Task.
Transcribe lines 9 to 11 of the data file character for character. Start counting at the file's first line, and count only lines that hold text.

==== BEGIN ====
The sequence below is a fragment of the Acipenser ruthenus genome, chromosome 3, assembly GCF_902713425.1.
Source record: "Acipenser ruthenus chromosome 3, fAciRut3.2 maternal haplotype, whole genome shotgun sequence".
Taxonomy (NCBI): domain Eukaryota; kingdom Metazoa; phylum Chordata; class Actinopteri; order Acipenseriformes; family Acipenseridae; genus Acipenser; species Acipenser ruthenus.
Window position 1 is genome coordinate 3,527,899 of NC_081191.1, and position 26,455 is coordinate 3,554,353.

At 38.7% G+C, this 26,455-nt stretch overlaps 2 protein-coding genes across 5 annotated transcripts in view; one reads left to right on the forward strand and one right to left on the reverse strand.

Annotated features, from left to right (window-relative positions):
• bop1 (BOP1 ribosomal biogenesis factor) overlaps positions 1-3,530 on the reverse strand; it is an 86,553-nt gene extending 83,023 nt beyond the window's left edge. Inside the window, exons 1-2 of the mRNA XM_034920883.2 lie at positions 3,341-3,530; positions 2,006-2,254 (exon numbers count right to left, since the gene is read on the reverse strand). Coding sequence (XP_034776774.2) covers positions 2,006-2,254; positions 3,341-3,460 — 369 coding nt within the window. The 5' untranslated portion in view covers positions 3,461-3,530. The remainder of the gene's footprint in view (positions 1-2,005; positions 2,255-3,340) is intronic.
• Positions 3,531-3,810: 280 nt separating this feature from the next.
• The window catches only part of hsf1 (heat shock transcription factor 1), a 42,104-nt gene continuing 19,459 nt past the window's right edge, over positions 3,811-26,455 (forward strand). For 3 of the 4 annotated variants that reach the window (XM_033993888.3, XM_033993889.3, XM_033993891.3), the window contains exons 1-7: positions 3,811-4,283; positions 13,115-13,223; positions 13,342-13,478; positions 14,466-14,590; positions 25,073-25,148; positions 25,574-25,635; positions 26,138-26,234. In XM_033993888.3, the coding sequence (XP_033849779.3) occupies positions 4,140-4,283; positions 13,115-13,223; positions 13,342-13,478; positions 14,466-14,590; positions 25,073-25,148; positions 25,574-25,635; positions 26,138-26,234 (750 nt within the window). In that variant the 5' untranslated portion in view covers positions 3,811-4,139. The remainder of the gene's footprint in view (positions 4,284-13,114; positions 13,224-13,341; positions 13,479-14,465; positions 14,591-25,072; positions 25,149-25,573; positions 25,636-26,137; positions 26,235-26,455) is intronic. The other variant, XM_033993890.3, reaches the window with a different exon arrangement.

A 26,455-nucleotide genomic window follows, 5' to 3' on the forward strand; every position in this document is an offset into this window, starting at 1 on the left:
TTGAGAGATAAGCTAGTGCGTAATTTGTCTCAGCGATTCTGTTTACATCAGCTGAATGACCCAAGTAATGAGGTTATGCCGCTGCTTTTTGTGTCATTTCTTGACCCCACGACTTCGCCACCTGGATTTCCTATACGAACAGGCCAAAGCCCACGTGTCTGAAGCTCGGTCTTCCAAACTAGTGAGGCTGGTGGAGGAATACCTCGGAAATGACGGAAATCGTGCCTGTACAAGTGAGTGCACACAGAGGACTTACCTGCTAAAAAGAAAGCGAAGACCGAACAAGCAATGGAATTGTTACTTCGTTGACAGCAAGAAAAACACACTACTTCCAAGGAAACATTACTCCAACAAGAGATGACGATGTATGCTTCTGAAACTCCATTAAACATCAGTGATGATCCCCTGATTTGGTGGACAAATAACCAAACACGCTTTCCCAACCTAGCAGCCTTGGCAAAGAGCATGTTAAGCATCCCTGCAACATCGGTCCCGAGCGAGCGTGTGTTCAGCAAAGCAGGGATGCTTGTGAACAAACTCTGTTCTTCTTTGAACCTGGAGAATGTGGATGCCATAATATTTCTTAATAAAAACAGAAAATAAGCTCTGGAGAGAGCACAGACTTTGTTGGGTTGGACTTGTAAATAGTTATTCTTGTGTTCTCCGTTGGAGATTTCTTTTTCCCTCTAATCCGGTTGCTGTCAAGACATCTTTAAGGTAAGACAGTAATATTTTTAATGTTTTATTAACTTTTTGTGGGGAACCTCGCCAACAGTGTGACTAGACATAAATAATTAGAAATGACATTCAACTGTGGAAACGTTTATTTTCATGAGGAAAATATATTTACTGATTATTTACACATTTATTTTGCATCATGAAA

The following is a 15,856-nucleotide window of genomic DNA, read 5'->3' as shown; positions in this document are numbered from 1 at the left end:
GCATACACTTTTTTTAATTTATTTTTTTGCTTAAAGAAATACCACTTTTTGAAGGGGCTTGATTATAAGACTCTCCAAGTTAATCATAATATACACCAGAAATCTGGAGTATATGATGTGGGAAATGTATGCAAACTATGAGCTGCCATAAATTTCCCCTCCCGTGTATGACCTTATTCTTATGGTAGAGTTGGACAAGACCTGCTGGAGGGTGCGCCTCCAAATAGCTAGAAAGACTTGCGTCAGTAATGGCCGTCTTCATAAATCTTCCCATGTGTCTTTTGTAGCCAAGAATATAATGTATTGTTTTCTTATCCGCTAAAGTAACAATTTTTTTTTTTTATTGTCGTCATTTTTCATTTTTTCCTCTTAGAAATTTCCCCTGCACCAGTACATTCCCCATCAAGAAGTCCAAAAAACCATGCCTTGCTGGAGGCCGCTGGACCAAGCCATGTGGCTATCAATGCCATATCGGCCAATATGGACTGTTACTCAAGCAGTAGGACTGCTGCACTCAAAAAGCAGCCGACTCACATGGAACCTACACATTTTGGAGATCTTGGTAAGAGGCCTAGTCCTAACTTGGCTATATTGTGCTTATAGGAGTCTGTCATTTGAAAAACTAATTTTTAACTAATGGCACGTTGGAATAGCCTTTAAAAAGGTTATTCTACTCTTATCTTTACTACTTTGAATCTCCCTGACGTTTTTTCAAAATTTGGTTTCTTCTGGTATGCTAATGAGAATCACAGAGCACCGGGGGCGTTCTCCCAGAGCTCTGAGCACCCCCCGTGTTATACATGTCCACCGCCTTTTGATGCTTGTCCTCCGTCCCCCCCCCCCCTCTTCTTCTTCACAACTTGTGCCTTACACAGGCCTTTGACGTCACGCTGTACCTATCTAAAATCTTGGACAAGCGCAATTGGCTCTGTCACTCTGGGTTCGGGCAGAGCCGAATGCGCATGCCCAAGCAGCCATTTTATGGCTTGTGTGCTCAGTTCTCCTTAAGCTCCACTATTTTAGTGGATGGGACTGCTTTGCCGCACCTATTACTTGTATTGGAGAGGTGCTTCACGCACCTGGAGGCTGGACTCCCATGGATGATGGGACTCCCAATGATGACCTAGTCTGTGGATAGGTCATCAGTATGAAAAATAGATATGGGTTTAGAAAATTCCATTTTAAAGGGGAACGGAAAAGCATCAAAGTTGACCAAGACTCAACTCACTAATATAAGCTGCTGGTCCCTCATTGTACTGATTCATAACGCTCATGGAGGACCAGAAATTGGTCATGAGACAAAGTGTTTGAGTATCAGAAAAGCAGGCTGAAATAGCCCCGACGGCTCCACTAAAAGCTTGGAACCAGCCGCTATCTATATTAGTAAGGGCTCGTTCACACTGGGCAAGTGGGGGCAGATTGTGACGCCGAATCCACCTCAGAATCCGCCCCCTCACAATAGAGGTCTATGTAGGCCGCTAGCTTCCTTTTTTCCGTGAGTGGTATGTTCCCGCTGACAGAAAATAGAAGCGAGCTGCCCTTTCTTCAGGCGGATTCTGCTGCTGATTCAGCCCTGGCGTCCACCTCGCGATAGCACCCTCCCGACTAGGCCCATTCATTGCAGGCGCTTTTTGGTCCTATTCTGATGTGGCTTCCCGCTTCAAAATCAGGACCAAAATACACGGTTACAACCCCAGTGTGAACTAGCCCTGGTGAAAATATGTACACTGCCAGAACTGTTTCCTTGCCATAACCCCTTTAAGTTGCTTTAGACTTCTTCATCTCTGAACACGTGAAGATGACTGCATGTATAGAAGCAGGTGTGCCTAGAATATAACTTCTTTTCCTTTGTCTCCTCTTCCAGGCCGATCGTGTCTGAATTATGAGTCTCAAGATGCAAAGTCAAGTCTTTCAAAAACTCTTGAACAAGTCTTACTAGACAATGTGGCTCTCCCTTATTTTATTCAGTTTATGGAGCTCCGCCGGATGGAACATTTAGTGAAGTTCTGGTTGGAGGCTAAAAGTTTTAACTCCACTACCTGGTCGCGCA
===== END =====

• The window catches only part of hsf1 (heat shock transcription factor 1), a 42,104-nt gene continuing 19,459 nt past the window's right edge, over positions 3,811-26,455 (forward strand). For 3 of the 4 annotated variants that reach the window (XM_033993888.3, XM_033993889.3, XM_033993891.3), the window contains exons 1-7: positions 3,811-4,283; positions 13,115-13,223; positions 13,342-13,478; positions 14,466-14,590; positions 25,073-25,148; positions 25,574-25,635; positions 26,138-26,234. In XM_033993888.3, the coding sequence (XP_033849779.3) occupies positions 4,140-4,283; positions 13,115-13,223; positions 13,342-13,478; positions 14,466-14,590; positions 25,073-25,148; positions 25,574-25,635; positions 26,138-26,234 (750 nt within the window). In that variant the 5' untranslated portion in view covers positions 3,811-4,139. The remainder of the gene's footprint in view (positions 4,284-13,114; positions 13,224-13,341; positions 13,479-14,465; positions 14,591-25,072; positions 25,149-25,573; positions 25,636-26,137; positions 26,235-26,455) is intronic. The other variant, XM_033993890.3, reaches the window with a different exon arrangement.

A 26,455-nucleotide genomic window follows, 5' to 3' on the forward strand; every position in this document is an offset into this window, starting at 1 on the left:
TTGAGAGATAAGCTAGTGCGTAATTTGTCTCAGCGATTCTGTTTACATCAGCTGAATGACCCAAGTAATGAGGTTATGCCGCTGCTTTTTGTGTCATTTCTTGACCCCACGACTTCGCCACCTGGATTTCCTATACGAACAGGCCAAAGCCCACGTGTCTGAAGCTCGGTCTTCCAAACTAGTGAGGCTGGTGGAGGAATACCTCGGAAATGACGGAAATCGTGCCTGTACAAGTGAGTGCACACAGAGGACTTACCTGCTAAAAAGAAAGCGAAGACCGAACAAGCAATGGAATTGTTACTTCGTTGACAGCAAGAAAAACACACTACTTCCAAGGAAACATTACTCCAACAAGAGATGACGATGTATGCTTCTGAAACTCCATTAAACATCAGTGATGATCCCCTGATTTGGTGGACAAATAACCAAACACGCTTTCCCAACCTAGCAGCCTTGGCAAAGAGCATGTTAAGCATCCCTGCAACATCGGTCCCGAGCGAGCGTGTGTTCAGCAAAGCAGGGATGCTTGTGAACAAACTCTGTTCTTCTTTGAACCTGGAGAATGTGGATGCCATAATATTTCTTAATAAAAACAGAAAATAAGCTCTGGAGAGAGCACAGACTTTGTTGGGTTGGACTTGTAAATAGTTATTCTTGTGTTCTCCGTTGGAGATTTCTTTTTCCCTCTAATCCGGTTGCTGTCAAGACATCTTTAAGGTAAGACAGTAATATTTTTAATGTTTTATTAACTTTTTGTGGGGAACCTCGCCAACAGTGTGACTAGACATAAATAATTAGAAATGACATTCAACTGTGGAAACGTTTATTTTCATGAGGAAAATATATTTACTGATTATTTACACATTTATTTTGCATCATGAAA